Wednesday, October 28, 2009

Crowdsourcing my Social Media for PR Syllabus: Need your Input!

The end of the fall semester is right around the corner and that means it's time to start thinking about spring classes. When I started teaching my Social Media for PR class in Fall 07, the field was so new I had little to go on to help me put together a syllabus. In the end, I developed my syllabus by compiling a number of social media and PR topics I felt my students needed to know. I have been tweaking the class ever since -- adding topics, changing readings, experimenting with assignments, etc.

This semester, I'm ready for a major overhaul and I'm asking for your input! I'd love to create a state of the art Social Media for PR syllabus crowdsourced by experts in the field. And I'd love to hear from you! Actually, make that I need to hear from you!

What do you think PR majors should know about social media -- specifically:
  • What topics should a Social Media for PR class cover?
  • What readings are absolute musts?
  • How can students demonstrate their mastery of course content? What should the student projects/assignments consist of?
I have started the brainstorming process in this wiki and I would like to invite anyone with an interest in social media and PR to contribute to it. The wiki is open to anyone (you will need to create a free Pb Wiki login if you don't already have one). Please feel free to suggest additional topics, projects, readings, etc. I've also posted my old syllabi on the wiki for reference purposes.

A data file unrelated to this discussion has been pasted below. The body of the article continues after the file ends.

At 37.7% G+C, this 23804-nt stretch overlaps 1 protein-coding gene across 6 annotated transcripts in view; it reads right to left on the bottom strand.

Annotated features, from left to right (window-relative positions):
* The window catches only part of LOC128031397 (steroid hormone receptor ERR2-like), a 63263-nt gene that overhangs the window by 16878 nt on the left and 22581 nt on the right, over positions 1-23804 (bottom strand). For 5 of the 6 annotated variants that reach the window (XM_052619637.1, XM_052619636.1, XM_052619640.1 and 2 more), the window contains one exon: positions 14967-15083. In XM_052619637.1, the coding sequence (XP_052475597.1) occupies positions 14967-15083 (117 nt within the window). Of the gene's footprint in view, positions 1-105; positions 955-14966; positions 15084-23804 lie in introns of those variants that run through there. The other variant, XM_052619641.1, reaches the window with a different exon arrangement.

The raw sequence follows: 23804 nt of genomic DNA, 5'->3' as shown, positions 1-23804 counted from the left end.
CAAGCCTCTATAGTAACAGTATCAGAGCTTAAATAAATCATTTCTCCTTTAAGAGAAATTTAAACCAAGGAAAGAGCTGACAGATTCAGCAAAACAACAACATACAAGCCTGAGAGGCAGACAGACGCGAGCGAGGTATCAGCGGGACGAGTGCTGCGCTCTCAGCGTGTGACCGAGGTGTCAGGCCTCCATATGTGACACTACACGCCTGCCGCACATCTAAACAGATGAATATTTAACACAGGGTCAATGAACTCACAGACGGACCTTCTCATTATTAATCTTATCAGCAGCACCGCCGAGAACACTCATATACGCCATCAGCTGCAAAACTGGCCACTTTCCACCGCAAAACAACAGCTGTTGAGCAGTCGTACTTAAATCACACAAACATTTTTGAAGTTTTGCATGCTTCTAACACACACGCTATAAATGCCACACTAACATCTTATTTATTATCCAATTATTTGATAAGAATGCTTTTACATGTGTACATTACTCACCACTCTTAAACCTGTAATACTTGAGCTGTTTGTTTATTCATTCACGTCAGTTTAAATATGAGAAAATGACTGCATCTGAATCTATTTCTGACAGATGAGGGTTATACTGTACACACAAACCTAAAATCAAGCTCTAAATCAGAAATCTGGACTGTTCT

Can't wait to hear from you/see your suggestions!

Monday, October 12, 2009

You don't need to tweet to get value out of Twitter

Yes, you heard me right: You don't necessarily need to tweet in order to get value from Twitter! Let me explain why I say this. For the last few semesters I have been encouraging my PR students to get on Twitter. I've explained the necessity to be Twitter literate (twitterate?) and discussed examples of corporate, non-profit, and personal uses of Twitter. I've even thrown in a lecture on how to use Twitter as a job search and personal branding tool. The response though has been mixed. While some students get really excited, others react much less enthusiastically.
Let me make a confession here before moving on: I probably fell into that second category myself when I first learned about Twitter back in 2007. I saw its potential as a PR tool, but as an academic, I didn't see the need to tweet myself. I set up an account mainly because people were talking about it and I felt it was something I should discuss in my social media class. I basically registered my account so I could learn about Twitter.

So now you know - I never planned on tweeting myself! Having said that, I think I can understand my students' initial hesitation about joining the twitterverse. I've been there. So here's my advice for them (and anyone else sharing their feelings): Just set up an account, develop a network and listen in - no need to jump in with your own tweets right away! Staying away from tweeting for a while might even open your eyes to Twitter's potential as a powerful social search engine.

So how do you develop a good network?